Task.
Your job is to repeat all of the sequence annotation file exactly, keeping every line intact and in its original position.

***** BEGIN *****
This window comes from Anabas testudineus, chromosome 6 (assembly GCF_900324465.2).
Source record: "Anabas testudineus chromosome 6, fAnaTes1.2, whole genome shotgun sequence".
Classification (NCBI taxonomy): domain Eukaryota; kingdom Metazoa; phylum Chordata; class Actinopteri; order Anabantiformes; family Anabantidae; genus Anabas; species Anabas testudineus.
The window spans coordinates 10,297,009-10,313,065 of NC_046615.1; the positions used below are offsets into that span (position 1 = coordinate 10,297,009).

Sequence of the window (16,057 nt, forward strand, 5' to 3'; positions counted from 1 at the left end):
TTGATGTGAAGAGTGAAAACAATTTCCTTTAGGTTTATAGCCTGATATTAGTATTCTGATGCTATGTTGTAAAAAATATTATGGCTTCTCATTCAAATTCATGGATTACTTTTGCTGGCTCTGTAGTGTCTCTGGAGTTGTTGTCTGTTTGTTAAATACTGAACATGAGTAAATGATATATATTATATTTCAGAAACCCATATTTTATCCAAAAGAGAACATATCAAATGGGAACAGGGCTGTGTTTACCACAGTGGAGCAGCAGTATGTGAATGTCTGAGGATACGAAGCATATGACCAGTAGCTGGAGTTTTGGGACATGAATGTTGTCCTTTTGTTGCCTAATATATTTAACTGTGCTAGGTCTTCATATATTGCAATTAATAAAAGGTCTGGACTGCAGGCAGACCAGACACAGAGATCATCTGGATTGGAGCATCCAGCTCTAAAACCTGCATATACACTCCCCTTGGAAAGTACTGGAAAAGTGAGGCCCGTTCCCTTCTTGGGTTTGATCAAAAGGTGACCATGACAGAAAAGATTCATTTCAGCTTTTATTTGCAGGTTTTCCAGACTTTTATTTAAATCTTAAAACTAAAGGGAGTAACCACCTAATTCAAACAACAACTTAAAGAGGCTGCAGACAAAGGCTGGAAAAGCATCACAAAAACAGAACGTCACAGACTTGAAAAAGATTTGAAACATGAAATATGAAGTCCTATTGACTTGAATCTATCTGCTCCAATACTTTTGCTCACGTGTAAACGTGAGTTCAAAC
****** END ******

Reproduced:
This window comes from Anabas testudineus, chromosome 6 (assembly GCF_900324465.2).
Source record: "Anabas testudineus chromosome 6, fAnaTes1.2, whole genome shotgun sequence".
Classification (NCBI taxonomy): domain Eukaryota; kingdom Metazoa; phylum Chordata; class Actinopteri; order Anabantiformes; family Anabantidae; genus Anabas; species Anabas testudineus.
The window spans coordinates 10,297,009-10,313,065 of NC_046615.1; the positions used below are offsets into that span (position 1 = coordinate 10,297,009).

Sequence of the window (16,057 nt, forward strand, 5' to 3'; positions counted from 1 at the left end):
TTGATGTGAAGAGTGAAAACAATTTCCTTTAGGTTTATAGCCTGATATTAGTATTCTGATGCTATGTTGTAAAAAATATTATGGCTTCTCATTCAAATTCATGGATTACTTTTGCTGGCTCTGTAGTGTCTCTGGAGTTGTTGTCTGTTTGTTAAATACTGAACATGAGTAAATGATATATATTATATTTCAGAAACCCATATTTTATCCAAAAGAGAACATATCAAATGGGAACAGGGCTGTGTTTACCACAGTGGAGCAGCAGTATGTGAATGTCTGAGGATACGAAGCATATGACCAGTAGCTGGAGTTTTGGGACATGAATGTTGTCCTTTTGTTGCCTAATATATTTAACTGTGCTAGGTCTTCATATATTGCAATTAATAAAAGGTCTGGACTGCAGGCAGACCAGACACAGAGATCATCTGGATTGGAGCATCCAGCTCTAAAACCTGCATATACACTCCCCTTGGAAAGTACTGGAAAAGTGAGGCCCGTTCCCTTCTTGGGTTTGATCAAAAGGTGACCATGACAGAAAAGATTCATTTCAGCTTTTATTTGCAGGTTTTCCAGACTTTTATTTAAATCTTAAAACTAAAGGGAGTAACCACCTAATTCAAACAACAACTTAAAGAGGCTGCAGACAAAGGCTGGAAAAGCATCACAAAAACAGAACGTCACAGACTTGAAAAAGATTTGAAACATGAAATATGAAGTCCTATTGACTTGAATCTATCTGCTCCAATACTTTTGCTCACGTGTAAACGTGAGTTCAAAC